• Olympic: Three Parks in One

    Olympic

    National Park Washington

There are park alerts in effect.
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  • Ditch Maintenance Along Park Roads: Motorists May Encounter Delays

    Motorists may encounter delays along Sol Duc Road (9/30 - 10/1), Whiskey Bend Road (10/2), Deer Park Road (10/7-10/8), and Hurricane Ridge Road (10/9 - 10/10) due to routine cleaning of roadway drainage ditches.

  • Olympic Hot Springs Road Closed

    The Elwha Valley's Olympic Hot Springs Road is closed to public entry beyond the Altair Campground. Olympic Hot Springs is not accessible from the Elwha. The road is expected to re-open by Summer 2015.

  • Safety Advisory: Mountain Goats

    NPS has received reports of aggressive mountain goats near trails at Hurricane Ridge, Royal Basin, Seven Lakes Basin, Lake of the Angeles, & Grand Pass. Visitors are required to maintain a distance of at least 50 yards from all wildlife. More »

Animals

A brown owl with light spots perches on a lichen-draped branch of an old tree

Northern spotted owl

Olympic National Park and its surroundings are home to a wide variety of wildlife.

Just offshore, whales, dolphins, sea lions, seals, and sea otters feed in the Pacific Ocean. Invertebrates of countless shapes, sizes, colors and textures inhabit the tide pools.

On land, some species, like raccoons, beaver and mink, live mostly in the lowlands. But others, like deer, elk, cougars and bears, range from valleys to mountain meadows. Park waters are home to some of the healthiest runs of Pacific salmon outside of Alaska. Over 300 species of birds live in the area at least part of the year, from tiny penguin-like rhinoceros auklets offshore to golden eagles soaring over the peaks.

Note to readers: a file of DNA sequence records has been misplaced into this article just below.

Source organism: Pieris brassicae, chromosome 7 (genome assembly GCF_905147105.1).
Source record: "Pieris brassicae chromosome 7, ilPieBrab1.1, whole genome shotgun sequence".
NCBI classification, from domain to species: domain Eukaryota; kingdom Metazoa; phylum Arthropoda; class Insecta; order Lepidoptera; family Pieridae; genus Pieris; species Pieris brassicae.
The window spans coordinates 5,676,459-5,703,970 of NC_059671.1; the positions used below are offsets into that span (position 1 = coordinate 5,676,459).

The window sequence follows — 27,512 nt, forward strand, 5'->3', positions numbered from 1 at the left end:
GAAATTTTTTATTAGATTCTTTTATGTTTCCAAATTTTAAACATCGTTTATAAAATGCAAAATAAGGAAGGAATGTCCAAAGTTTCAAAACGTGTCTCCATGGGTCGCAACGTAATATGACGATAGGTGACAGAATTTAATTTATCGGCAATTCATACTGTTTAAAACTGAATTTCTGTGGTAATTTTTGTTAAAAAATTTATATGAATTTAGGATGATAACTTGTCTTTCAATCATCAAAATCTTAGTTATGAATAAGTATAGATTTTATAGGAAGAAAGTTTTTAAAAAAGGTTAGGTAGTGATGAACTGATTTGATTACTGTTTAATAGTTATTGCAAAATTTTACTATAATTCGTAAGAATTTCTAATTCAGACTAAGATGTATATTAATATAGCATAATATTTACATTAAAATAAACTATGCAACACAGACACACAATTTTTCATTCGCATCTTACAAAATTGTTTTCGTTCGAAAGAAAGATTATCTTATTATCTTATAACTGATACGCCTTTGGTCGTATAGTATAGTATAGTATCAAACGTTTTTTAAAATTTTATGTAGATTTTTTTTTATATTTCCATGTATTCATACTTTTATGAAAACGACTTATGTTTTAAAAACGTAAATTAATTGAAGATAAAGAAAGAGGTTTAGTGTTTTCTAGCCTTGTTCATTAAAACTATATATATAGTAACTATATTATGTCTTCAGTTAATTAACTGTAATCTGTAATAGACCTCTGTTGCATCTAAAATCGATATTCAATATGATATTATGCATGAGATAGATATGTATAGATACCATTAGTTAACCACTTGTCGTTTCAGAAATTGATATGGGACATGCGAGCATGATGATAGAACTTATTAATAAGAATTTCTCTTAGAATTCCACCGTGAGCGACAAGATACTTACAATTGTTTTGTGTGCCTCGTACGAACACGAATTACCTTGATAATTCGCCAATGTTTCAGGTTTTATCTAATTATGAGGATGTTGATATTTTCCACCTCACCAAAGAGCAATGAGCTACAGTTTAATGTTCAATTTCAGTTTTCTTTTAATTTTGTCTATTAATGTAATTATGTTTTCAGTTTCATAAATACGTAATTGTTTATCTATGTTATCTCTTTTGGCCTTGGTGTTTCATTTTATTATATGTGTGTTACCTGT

Old Growth Refuge
The park is a rare refuge for species dependent on old growth forests, including some species protected under the Endangered Species Act. Olympic provides one of the last remaining large tracts of intact primeval forest in the lower 48 states. These moist forests provide essential habitat for northern spotted owls, marbled murrelets and a variety of amphibians.

A Unique Community
The wildlife community of the isolated Olympic Peninsula is also unique. This community is noteworthy not only for its endemic animals (found only here), but also for species missing from the Olympics, yet found elsewhere in western mountains. Pika, ptarmigan, ground squirrels, lynx, red foxes, coyotes, wolverine, grizzly bears, bighorn sheep and historically, mountain goats, did not occur on the Olympic Peninsula. Meanwhile, endemic species like the Olympic marmot, Olympic snow mole and Olympic torrent salamander are found here and nowhere else in the world!

Download your own mammal, amphibian and reptile list

 
Banana slug
Banana slugs are important recyclers, grazing on vegetation and organic debris as they travel the forest floor on their slime trail.

Did You Know?

closeup of cow elk face

Olympic National Park protects the largest unmanaged herd of Roosevelt elk in the world. Olympic was almost named "Elk National Park" and was established in part to protect these stately animals.